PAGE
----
Yates was acquired March 26 for Class AA starter Todd Redmond, who was coming off a backward-step 2007. The Braves acknowledged they were moving Yates only because they felt there was no room on their 12-man staff and he would have been placed on waivers.
The Pirates are not about to boast about trades publicly, but be sure they are quite content with how this one unfolded.
"We're not surprised with how Yates has done for us," manager John Russell said. "We are a little surprised that we were able to get someone like that, though, especially late in spring training. But that's how it played out. We're very happy with him."
Defense done right
None of the Pirates' top three prospects -- Andrew McCutchen, Steve Pearce or Neil Walker -- is off to a terribly hot start, each batting below .270 with little pop. But there has been plenty to like with Class AAA Indianapolis, not the least of which is its 11-6 start.
For one, the bullpen has been nothing shy of dominant. Sean Burnett, Marino Salas, Jesse Chavez and Jonah Bayliss each has an ERA of 2.50 or lower. And Salas, the prospect acquired in the Salomon Torres trade, has given up no runs in six appearances while striking out 11 and walking one.
For another, the defense, unlike that of the parent club, has been just as good with only five errors through 17 games, making for the best fielding percentage in the International League.
"I've been pleased with the defense," Indianapolis manager Trent Jewett said. "The most refreshing statistic is we've only allowed one unearned run this season."
The Pirates have committed 21 errors and allowed 11 unearned runs.
Pirates just took out some of the garbage....the new front office said all players were going to be held accountable to their performance no matter whom they may be, I guess they weren't kidding. Morris was worthless since coming over from the Giants and carried an obscene price tag for what he was. So long Matt, I'd say nice knowing you, but that'd be a bold faced lie.
Pirates release Matt Morris
Sunday, April 27, 2008
By Paul Meyer, Pittsburgh Post-Gazette
The Pirates this morning released Matt Morris and put left-hander Phil Dumatrait in the right-hander's spot in the rotation, meaning Dumatrait will start Thursday in Washington.
Releasing Morris means the Pirates will pay him a little over $10 million, which includes the rest of his salary for this season and a $1 million buyout of his 2009 option.
Right-hander John Van Benschoten joined the Pirates from Class AAA Indianapolis this morning to provide length in the bullpen. It could be that Van Benschoten won't be with the Pirates too long. Left-hander Sean Burnett could be on the way in a couple days.
"It's been kind of a whirlwind morning,'' manager John Russell said. "Matt Morris has been a true professional. He's had a great career. He wanted to help us win, and it just wasn't happening."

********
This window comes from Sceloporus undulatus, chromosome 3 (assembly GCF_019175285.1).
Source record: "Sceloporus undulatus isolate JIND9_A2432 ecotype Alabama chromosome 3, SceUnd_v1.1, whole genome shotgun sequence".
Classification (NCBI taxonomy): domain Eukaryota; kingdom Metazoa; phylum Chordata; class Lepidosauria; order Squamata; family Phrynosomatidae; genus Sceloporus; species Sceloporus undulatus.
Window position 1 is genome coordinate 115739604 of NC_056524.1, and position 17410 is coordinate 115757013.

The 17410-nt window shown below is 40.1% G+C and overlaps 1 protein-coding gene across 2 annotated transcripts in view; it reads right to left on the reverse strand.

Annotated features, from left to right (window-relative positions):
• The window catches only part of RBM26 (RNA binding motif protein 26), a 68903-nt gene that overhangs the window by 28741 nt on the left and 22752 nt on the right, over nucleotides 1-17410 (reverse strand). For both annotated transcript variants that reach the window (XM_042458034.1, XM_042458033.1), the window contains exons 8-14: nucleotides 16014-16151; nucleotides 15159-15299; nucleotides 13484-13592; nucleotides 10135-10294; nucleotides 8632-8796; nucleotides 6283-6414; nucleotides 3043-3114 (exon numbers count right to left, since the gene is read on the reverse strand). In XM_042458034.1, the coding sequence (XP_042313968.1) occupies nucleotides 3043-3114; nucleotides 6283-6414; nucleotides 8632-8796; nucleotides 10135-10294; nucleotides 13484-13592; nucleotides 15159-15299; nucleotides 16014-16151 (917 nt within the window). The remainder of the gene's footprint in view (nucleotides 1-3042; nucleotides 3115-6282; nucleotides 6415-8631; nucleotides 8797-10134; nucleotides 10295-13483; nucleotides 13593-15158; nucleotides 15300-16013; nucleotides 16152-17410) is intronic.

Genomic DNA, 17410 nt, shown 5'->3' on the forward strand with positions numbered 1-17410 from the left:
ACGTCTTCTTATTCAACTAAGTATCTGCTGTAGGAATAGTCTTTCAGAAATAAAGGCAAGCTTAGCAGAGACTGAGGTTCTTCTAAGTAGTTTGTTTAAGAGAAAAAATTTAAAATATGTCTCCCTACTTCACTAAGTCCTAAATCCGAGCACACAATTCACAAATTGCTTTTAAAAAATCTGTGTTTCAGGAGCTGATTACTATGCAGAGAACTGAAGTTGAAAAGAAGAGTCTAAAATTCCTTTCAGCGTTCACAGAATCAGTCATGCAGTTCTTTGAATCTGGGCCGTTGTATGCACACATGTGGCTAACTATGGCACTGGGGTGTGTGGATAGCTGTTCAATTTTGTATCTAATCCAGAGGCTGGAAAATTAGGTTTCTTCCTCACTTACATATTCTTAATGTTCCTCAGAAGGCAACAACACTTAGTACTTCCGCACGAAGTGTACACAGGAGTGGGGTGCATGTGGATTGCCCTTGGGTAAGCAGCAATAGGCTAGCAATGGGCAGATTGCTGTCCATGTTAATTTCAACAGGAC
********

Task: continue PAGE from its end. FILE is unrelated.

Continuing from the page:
I love it when Sweet Lou's arrogance bites him in the ass....yeah, Pinheadella, bring the outfield in on Jason Bay in the bottom of the 14th with a man on....you idiot. Ha!
Too bad the Bucs can't beat those creeps more often.
Finally took a series from those stinkin' Cubbies.....:thumbs:
Welcome Back Jack
A major hole is filled, finally....now if Doumit does indeed return ahead of schedule....:yayaya:
Pirates activate SS Wilson, send down Bixler
2 hours, 26 minutes ago
CINCINNATI (AP)—Pittsburgh Pirates shortstop Jack Wilson came off the disabled list Tuesday and returned to the lineup for the first time since straining his left calf in the opening week of the season.
The Pirates optioned rookie shortstop Brian Bixler to Triple-A Indianapolis. He batted .175 in 34 games, including 24 starts. His six errors were tied for the team lead.
Wilson hurt himself during the third game of the season and had been bothered by tightness in the muscles during his recovery. He batted .316 in seven rehab starts for Double-A Altoona, and went 4-for-12 in four starts at shortstop for Indianapolis.
“It was nice writing his name in the lineup,” manager John Russell said. “I know he’s looking forward to it as much as we are. It’s been a tough go without that guy, but I think we’ve done a phenomenal job piecing things together while he’s been gone. We’re not expecting him to light the world on fire. We just want him to be Jack.”
Russell decided to bat Wilson second for the opening game of a series against Cincinnati.
“When (Ryan) Doumit gets back (from a broken thumb), he could hit second or eighth or maybe leadoff,” Russell said. “That’s an ability Jack has. We can move him around the lineup. We thought we’d get him up there and get him a few at-bats to help him get his swing back.”
I like to see team like Pirates, Milwaukee, Marlins and my new semi fav team the Rays (only because our old bench coach is now Manager of the Year Candidate Joe Madden and they have a few former Angels players ie. Percy). Hogan, I love your passion for a team that hasnt seen much postseason since Bonds weighed under 200 pounds. I am now getting spoiled with my Angels in the last 6 years but it wasnt always like that and yet I stuck with them regardless of how bad it got.
If the starting pitching would get consistant, this would be a contending team, good even. The promise of the young staff is not delivering this year, yet anyways..that and team health (small market thin), are the key factors.
Attention fantasy baseball guys!!!
May I present Ryan Freakin' Doumit fresh off the DL with a vengence
In the three-game series against WSN, the Pirates catcher went 9-for-11 with four home runs, two doubles and seven RBIs to help the Pirates win two of three.
For the season, he is batting .365 with nine home runs and 22 RBIs in 126 at-bats.
Since his return late last week, the Pirates have gone from last in the division to 4th place.